The name If You Leave could suggest either anxiety or a threat, and this record’s songs explore fear in a very honest way, crawling inside the coccoons of anaemic, unready creatures, pulling them out, and putting them in the light. This does not make for a comfortable ride: “I’m sorry if I smothered you – I just wish I’d stayed inside”, frontwoman Elena Tonra sings in ‘Smother’.
This might be claustrophobic, but the songs are beautiful, full of an echoing vulnerability reminiscent both of Bon Iver and the xx. The lyrics often express helplessness, but the sound doesn’t; there’s a propelling beat that cuts into opening track ‘Winter’. Similarly, ‘Youth’ has a sustaining pulse; as in Florence and the Machine’s ‘Dog Days Are Over’, there’s pleasure in the fear. ‘Lifeforms’ has a lovely gathering momentum, alongside its queasy lyrics, which are savage, wielding anger and hurt like weapons: ‘You can try to forget me, but I won’t let you easy, I’m falling out in the water, I start to sink […] Just like insects, clean up the dead you leave behind”. It all starts to feel like a revenge tragedy.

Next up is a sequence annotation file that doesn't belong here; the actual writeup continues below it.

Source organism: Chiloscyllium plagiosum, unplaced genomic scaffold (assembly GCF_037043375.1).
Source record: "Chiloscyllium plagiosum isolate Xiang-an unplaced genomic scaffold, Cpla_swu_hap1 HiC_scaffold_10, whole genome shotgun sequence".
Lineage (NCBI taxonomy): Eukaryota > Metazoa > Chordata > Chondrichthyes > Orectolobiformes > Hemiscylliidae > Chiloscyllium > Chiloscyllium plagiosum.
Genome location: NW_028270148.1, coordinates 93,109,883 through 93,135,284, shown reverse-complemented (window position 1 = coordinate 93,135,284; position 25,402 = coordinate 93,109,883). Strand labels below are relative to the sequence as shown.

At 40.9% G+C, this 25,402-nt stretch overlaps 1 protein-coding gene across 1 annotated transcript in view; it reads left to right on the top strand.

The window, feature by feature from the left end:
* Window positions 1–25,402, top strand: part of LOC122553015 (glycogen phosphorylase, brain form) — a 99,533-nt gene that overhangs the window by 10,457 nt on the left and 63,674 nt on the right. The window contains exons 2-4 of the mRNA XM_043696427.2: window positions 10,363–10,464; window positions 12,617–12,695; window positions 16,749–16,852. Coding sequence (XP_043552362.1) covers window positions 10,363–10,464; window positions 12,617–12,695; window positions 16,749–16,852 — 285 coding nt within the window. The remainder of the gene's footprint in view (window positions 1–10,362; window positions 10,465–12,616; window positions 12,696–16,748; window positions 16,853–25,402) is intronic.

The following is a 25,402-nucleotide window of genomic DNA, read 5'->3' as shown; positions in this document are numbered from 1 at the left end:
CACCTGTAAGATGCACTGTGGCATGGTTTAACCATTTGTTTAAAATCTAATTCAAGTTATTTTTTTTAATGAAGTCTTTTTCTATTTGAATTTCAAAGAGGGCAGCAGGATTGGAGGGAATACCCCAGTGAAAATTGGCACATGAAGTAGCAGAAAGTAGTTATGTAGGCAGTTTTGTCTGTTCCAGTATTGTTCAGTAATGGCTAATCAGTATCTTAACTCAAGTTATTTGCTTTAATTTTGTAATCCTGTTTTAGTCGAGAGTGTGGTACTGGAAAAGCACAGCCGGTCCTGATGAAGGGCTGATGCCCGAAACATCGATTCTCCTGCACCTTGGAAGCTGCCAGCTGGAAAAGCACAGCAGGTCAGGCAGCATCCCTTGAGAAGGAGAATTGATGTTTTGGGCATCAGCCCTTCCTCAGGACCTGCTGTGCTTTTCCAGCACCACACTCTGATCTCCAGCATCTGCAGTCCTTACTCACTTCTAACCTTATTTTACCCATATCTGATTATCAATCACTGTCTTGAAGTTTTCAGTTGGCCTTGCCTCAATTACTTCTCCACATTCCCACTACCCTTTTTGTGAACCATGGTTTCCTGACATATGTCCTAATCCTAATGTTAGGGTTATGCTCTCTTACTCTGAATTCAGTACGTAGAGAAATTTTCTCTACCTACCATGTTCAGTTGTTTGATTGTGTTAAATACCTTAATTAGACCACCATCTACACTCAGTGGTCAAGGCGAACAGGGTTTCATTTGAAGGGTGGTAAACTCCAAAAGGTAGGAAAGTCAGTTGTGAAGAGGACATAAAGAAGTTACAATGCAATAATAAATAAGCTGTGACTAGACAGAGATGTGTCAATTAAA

‘Human’ sounds more like a clean slate: “despite everything I’m a human”. “I think I’m dying here” immediately follows, but I don’t quite believe it. “Take me out of this place I’m in”, Tonra sings, and the music does it, almost magically. I wish it didn’t end on a down note. As with Laura Marling’s movement from the timidity of Alas I Cannot Swim to the assurance of I Speak Because I Can, there is an urge to tell them they are much less fragile than they think. Hidden in the apparent passivity, hoping for rescue, there is this endurance: “I’ve a feeling that I should see someone, just to find out if I’m all right. By the morning I will have grown back,” as Tonra sings in ‘Amsterdam’.
The final song, ‘Shallows’, still calls “Find me lying on my back, in the shallows”, but there’s peace in ‘Watching the stars collide”. It ‘s apocalyptic but exhilarated, possibly cathartic. If You Leave feels like an album to turn to with a bruised heart, like the best Morrissey songs; there’s no censorship of pain here, and strength in expressing it so well. I’m excited to see what Daughter do next; if this album faces up to heartbreak, what will the next one explore?
Words: Becky Varley-Winter